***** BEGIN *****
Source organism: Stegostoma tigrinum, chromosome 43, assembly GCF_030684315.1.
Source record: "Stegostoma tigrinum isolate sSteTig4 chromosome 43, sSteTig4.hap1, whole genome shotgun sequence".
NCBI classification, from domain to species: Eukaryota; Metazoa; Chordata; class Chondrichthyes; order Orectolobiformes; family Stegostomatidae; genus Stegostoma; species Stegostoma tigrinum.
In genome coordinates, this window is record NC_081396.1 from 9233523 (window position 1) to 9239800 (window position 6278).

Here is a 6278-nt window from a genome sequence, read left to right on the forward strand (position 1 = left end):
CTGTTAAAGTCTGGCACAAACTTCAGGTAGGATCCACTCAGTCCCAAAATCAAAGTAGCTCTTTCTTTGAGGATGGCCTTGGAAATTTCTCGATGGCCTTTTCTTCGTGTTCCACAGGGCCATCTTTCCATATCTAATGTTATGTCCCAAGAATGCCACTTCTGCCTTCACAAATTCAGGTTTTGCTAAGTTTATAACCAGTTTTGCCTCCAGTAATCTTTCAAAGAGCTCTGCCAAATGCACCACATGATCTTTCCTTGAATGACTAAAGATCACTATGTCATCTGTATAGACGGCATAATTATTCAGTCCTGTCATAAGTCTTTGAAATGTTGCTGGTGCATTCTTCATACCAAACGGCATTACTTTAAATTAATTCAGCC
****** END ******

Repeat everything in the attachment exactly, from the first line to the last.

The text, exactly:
Source organism: Stegostoma tigrinum, chromosome 43, assembly GCF_030684315.1.
Source record: "Stegostoma tigrinum isolate sSteTig4 chromosome 43, sSteTig4.hap1, whole genome shotgun sequence".
NCBI classification, from domain to species: Eukaryota; Metazoa; Chordata; class Chondrichthyes; order Orectolobiformes; family Stegostomatidae; genus Stegostoma; species Stegostoma tigrinum.
In genome coordinates, this window is record NC_081396.1 from 9233523 (window position 1) to 9239800 (window position 6278).

Here is a 6278-nt window from a genome sequence, read left to right on the forward strand (position 1 = left end):
CTGTTAAAGTCTGGCACAAACTTCAGGTAGGATCCACTCAGTCCCAAAATCAAAGTAGCTCTTTCTTTGAGGATGGCCTTGGAAATTTCTCGATGGCCTTTTCTTCGTGTTCCACAGGGCCATCTTTCCATATCTAATGTTATGTCCCAAGAATGCCACTTCTGCCTTCACAAATTCAGGTTTTGCTAAGTTTATAACCAGTTTTGCCTCCAGTAATCTTTCAAAGAGCTCTGCCAAATGCACCACATGATCTTTCCTTGAATGACTAAAGATCACTATGTCATCTGTATAGACGGCATAATTATTCAGTCCTGTCATAAGTCTTTGAAATGTTGCTGGTGCATTCTTCATACCAAACGGCATTACTTTAAATTAATTCAGCC